According to the law firm press release, the complaint charges Questcor and certain of its officers and directors with violations of the Securities Exchange Act of 1934. Questcor is a biopharmaceutical company. The Company’s primary product is H.P. Acthar Gel (Repository Corticotropin Injection) (“Acthar”), an injectable drug that is approved by the U. S. Food and Drug Administration (“FDA”) for the treatment of 19 conditions, including multiple scelorosis (“MS”), nephrotic syndrome and infantile spasms.
The complaint alleges that throughout the Class Period, defendants violated the federal securities laws by disseminating false and misleading statements to the investing public about the effectiveness of Acthar as a treatment for MS and nephrotic syndrome, making it impossible for shareholders to gain a meaningful or realistic understanding of the drug’s prospects and market success. As a result of defendants’ false statements, Questcor’s stock traded at artificially inflated prices during the Class Period, reaching a high of $57.64 per share on July 9, 2012.
On September 19, 2012, Citron Research reported that Aetna Inc. (“Aetna”), one of the nation’s largest insurers, had recently revised its policy concerning Acthar, which would severely limit coverage of Questcor’s primary drug. Aetna had engaged in a review of the 19 indications for which the FDA had approved Acthar and determined that clinical research supported only one of the 19 indications. In Aetna’s clinical policy bulletin issued in connection with its review, Aetna reported that studies suggested that the drug is only “medically necessary” for West syndrome, a rare condition that causes infantile spasms, and not for other indications, such as MS, that are treated with steroids. On this news, Questcor’s stock plummeted $24.17 per share to close at $26.35 per share on September 19, 2012, a one-day decline of 48%. Then, on September 24, 2012, Questcor announced in a Form 8-K filed with the SEC that the U.S. government had initiated an investigation into the Company’s promotional practices. After this news, Questcor’s stock dropped $11.05 per share to close at $19.08 per share on September 24, 2012, a one-day decline of 37%.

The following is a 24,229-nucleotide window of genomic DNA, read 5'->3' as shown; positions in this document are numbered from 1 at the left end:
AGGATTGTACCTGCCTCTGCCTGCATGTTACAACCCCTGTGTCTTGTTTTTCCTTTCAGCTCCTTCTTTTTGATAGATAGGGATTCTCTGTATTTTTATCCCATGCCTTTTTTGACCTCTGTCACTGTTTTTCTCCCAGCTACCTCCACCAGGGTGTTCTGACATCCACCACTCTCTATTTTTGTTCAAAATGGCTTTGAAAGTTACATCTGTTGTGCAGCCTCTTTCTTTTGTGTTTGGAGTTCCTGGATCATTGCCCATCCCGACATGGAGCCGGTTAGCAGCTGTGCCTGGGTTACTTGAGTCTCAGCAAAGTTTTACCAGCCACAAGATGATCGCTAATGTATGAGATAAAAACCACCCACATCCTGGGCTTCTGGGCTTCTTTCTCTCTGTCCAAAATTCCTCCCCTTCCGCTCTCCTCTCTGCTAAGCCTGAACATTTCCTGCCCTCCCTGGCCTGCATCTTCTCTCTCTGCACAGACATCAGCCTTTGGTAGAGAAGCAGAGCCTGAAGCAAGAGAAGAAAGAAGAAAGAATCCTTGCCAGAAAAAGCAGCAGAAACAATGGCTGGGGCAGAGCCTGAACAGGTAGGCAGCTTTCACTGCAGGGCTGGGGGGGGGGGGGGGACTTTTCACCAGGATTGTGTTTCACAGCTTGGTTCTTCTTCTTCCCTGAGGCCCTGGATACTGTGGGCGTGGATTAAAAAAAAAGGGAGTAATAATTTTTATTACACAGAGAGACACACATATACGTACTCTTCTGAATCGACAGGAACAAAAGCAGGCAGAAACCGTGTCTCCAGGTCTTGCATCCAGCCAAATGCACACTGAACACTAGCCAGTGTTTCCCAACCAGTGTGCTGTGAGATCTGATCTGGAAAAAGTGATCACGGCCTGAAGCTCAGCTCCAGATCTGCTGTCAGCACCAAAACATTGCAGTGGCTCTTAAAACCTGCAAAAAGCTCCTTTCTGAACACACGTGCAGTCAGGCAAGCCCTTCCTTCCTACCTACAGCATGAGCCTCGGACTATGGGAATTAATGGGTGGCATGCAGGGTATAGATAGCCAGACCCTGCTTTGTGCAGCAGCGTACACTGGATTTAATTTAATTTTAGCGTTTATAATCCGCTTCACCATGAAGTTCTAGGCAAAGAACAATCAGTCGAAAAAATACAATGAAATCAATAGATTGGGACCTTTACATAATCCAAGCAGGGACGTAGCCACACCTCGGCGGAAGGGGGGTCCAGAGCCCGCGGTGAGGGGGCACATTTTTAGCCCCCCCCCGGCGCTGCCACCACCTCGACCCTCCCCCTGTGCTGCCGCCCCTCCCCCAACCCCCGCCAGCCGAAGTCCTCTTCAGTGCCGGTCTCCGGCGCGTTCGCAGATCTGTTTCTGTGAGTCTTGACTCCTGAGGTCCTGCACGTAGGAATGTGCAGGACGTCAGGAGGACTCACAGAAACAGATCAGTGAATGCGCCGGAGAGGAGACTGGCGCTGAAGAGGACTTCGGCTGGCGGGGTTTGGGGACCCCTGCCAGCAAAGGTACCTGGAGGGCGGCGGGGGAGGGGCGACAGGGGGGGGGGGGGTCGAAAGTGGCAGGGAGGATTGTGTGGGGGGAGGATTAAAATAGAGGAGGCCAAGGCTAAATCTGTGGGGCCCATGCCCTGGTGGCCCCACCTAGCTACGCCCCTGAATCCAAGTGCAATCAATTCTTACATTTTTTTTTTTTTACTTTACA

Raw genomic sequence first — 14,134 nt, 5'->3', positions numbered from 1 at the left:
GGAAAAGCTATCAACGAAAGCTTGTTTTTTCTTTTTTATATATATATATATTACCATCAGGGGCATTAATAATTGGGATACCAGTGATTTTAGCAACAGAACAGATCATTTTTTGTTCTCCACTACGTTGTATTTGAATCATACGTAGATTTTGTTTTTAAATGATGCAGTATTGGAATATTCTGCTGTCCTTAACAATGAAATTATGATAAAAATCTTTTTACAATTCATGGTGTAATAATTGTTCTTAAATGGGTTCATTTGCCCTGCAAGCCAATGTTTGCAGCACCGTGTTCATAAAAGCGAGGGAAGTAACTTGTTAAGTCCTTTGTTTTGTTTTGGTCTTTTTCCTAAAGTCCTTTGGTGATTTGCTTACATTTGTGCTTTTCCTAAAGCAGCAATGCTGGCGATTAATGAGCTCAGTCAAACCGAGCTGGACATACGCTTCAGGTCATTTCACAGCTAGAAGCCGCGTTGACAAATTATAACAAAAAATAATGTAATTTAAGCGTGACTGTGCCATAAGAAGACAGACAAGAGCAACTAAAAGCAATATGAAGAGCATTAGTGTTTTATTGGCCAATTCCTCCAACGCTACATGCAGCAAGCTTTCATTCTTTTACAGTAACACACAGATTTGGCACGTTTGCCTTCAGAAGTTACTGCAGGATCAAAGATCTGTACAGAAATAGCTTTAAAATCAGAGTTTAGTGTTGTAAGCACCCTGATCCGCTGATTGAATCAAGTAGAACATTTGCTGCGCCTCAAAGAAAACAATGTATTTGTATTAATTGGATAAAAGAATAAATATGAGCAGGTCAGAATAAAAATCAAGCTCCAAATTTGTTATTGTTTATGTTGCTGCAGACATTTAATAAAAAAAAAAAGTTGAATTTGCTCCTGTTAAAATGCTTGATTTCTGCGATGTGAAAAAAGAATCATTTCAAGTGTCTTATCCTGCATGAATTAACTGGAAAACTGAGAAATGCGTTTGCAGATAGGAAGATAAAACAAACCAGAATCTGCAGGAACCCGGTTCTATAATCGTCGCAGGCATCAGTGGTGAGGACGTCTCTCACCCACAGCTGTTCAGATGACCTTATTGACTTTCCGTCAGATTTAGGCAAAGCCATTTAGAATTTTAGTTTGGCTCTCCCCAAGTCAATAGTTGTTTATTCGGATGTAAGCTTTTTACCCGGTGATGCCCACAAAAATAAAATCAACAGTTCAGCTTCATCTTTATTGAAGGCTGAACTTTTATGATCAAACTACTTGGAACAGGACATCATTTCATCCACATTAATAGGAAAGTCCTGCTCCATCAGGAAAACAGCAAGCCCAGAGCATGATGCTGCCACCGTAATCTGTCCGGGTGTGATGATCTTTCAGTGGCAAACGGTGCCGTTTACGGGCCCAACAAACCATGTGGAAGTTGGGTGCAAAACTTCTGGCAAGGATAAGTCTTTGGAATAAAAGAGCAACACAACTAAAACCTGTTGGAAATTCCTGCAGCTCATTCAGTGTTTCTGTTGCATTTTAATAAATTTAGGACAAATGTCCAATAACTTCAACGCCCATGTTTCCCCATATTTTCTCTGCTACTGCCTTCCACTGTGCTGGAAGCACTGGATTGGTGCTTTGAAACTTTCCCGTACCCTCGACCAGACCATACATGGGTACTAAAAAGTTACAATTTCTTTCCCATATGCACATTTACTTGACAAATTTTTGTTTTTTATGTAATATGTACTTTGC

According to the complaint, the true facts, which were known by the defendants but concealed from the investing public during the Class Period, were as follows: (a) Questcor lacked clinical evidence to support the use of Acthar for indications other than infantile spasms; (b) Questcor had engaged in questionable tactics to promote the sale and use of Acthar in the treatment of MS and nephrotic syndrome; and (c) Questcor lacked a reasonable basis to make positive statements about the Company or its outlook, including statements about the effectiveness of and potential market growth for Acthar.
On January 4, 2013, the Court issued an Order consolidating cases, appointing lead plaintiff, and approving the selection of lead counsel. Lead Plaintiffs filed a consolidated complaint on March 5, 2013.
On October 1, 2013, the Court issued an Order granting in part and denying in part defendants' motions to dismiss.
On November 12, 2014, the Court issued an Order granting plaintiffs' motion for class certification.
On April 8, 2015, the parties entered into a Settlement Agreement.